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Should border agents be able to ignore enviornmental law?


Republican Matthew A. Doheny wants border agents to be able to ignore environmental laws on federal lands, but his Democratic opponent in November 2012, Rep. William L. Owens, doesn’t think it’s necessary.
“I’m in favor, because we’re only dealing with federal lands,” Mr. Doheny said. “The impact in our district would be minimal at best.”
The legislation, sponsored by Republican Rep. Rob Bishop of Utah, would give the U.S. Border Patrol the authority to build buildings and roads and patrol in national parks and forests on federally managed land within 100 miles of the international border. Border agents would get exemptions in places including the Great Lakes and the St. Lawrence Seaway, though it is geared toward the nation’s southern border, Mr. Doheny and a spokeswoman for Mr. Bishop said. The legislation is still under consideration in the House of Representatives.
“Are they just going to be arbitrarily hanging out in these areas unnecessarily? Very unlikely,” said Melissa D. Subbotin. “There’s a lot of sensationalism going on with trying to scare people about what this bill will do and what it won’t do when in reality it’s about national security.”
But an environmental watchdog on the St. Lawrence River said the bill was “concerning” because, for example, expansions to the Wellesley Island border station wouldn’t be subject to any environmental review.
“That’s a pretty significant problem, when you consider that the health of the St. Lawrence River is so critical to our local communities,” said Jennifer J. Caddick, head of Clayton-based Save the River.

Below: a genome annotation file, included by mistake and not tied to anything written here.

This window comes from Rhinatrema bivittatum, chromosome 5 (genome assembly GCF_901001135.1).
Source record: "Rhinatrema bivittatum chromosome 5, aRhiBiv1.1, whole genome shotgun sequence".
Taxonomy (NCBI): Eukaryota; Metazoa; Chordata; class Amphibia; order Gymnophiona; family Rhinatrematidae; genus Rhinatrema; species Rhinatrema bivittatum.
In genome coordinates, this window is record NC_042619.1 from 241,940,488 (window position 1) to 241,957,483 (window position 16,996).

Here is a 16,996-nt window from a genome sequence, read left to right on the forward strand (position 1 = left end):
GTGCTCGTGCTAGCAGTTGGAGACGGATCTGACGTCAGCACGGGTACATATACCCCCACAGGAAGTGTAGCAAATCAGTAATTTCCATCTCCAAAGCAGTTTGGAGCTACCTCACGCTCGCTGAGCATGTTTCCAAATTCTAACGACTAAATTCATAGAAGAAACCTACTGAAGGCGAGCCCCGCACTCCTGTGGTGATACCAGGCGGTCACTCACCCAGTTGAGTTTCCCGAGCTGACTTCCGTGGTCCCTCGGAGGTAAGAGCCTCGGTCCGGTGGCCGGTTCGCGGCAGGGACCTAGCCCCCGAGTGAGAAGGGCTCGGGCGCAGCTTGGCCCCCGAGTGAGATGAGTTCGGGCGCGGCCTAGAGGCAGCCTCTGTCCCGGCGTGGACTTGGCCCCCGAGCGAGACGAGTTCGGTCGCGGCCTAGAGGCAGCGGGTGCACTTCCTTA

“Any border station expansion, building of roads or observation towers, those are some pretty significant projects in potentially sensitive areas,” she said.
Mr. Owens said he doesn’t support the bill because he doesn’t believe it is necessary.
“I was with some border patrol agents last week. No one has mentioned this to me as an issue,” Mr. Owens said. “It sounds to me like, in the absence of them asking for this kind of relief, that this may be something which has been invented in the mind of the member of Congress who is proposing it.”
Indeed, top Homeland Security officials have testified that such legislation isn’t needed, and a Government Accountability Office report didn’t raise any alarms, either.
Ms. Subbotin, the spokeswoman for the congressman who introduced the bill, said that Mr. Bishop heard from retired border officers on the southern border that this was a major problem.
“(T)he folks here in Washington would want the public to think everything is hunky dory,” she said. “I’ve been down there in closed door, anonymous meetings where we don’t know any of their names. They have said point blank that it’s an issue.”

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